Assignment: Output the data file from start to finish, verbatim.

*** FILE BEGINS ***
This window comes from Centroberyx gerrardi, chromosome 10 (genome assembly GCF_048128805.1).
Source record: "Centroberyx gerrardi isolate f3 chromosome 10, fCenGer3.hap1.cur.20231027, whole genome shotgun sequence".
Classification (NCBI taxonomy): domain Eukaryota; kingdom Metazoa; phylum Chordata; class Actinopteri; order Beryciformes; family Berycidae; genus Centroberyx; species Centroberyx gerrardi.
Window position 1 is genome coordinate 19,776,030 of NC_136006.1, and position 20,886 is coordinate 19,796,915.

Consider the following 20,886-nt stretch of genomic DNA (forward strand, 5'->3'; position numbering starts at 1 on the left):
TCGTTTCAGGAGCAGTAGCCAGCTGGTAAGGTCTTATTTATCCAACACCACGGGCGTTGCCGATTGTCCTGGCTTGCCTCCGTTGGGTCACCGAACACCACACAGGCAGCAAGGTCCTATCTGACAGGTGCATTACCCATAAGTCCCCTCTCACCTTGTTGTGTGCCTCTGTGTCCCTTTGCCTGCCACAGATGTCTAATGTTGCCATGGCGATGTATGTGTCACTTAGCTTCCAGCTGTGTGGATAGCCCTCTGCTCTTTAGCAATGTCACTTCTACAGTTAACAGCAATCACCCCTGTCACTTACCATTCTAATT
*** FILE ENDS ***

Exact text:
This window comes from Centroberyx gerrardi, chromosome 10 (genome assembly GCF_048128805.1).
Source record: "Centroberyx gerrardi isolate f3 chromosome 10, fCenGer3.hap1.cur.20231027, whole genome shotgun sequence".
Classification (NCBI taxonomy): domain Eukaryota; kingdom Metazoa; phylum Chordata; class Actinopteri; order Beryciformes; family Berycidae; genus Centroberyx; species Centroberyx gerrardi.
Window position 1 is genome coordinate 19,776,030 of NC_136006.1, and position 20,886 is coordinate 19,796,915.

Consider the following 20,886-nt stretch of genomic DNA (forward strand, 5'->3'; position numbering starts at 1 on the left):
TCGTTTCAGGAGCAGTAGCCAGCTGGTAAGGTCTTATTTATCCAACACCACGGGCGTTGCCGATTGTCCTGGCTTGCCTCCGTTGGGTCACCGAACACCACACAGGCAGCAAGGTCCTATCTGACAGGTGCATTACCCATAAGTCCCCTCTCACCTTGTTGTGTGCCTCTGTGTCCCTTTGCCTGCCACAGATGTCTAATGTTGCCATGGCGATGTATGTGTCACTTAGCTTCCAGCTGTGTGGATAGCCCTCTGCTCTTTAGCAATGTCACTTCTACAGTTAACAGCAATCACCCCTGTCACTTACCATTCTAATT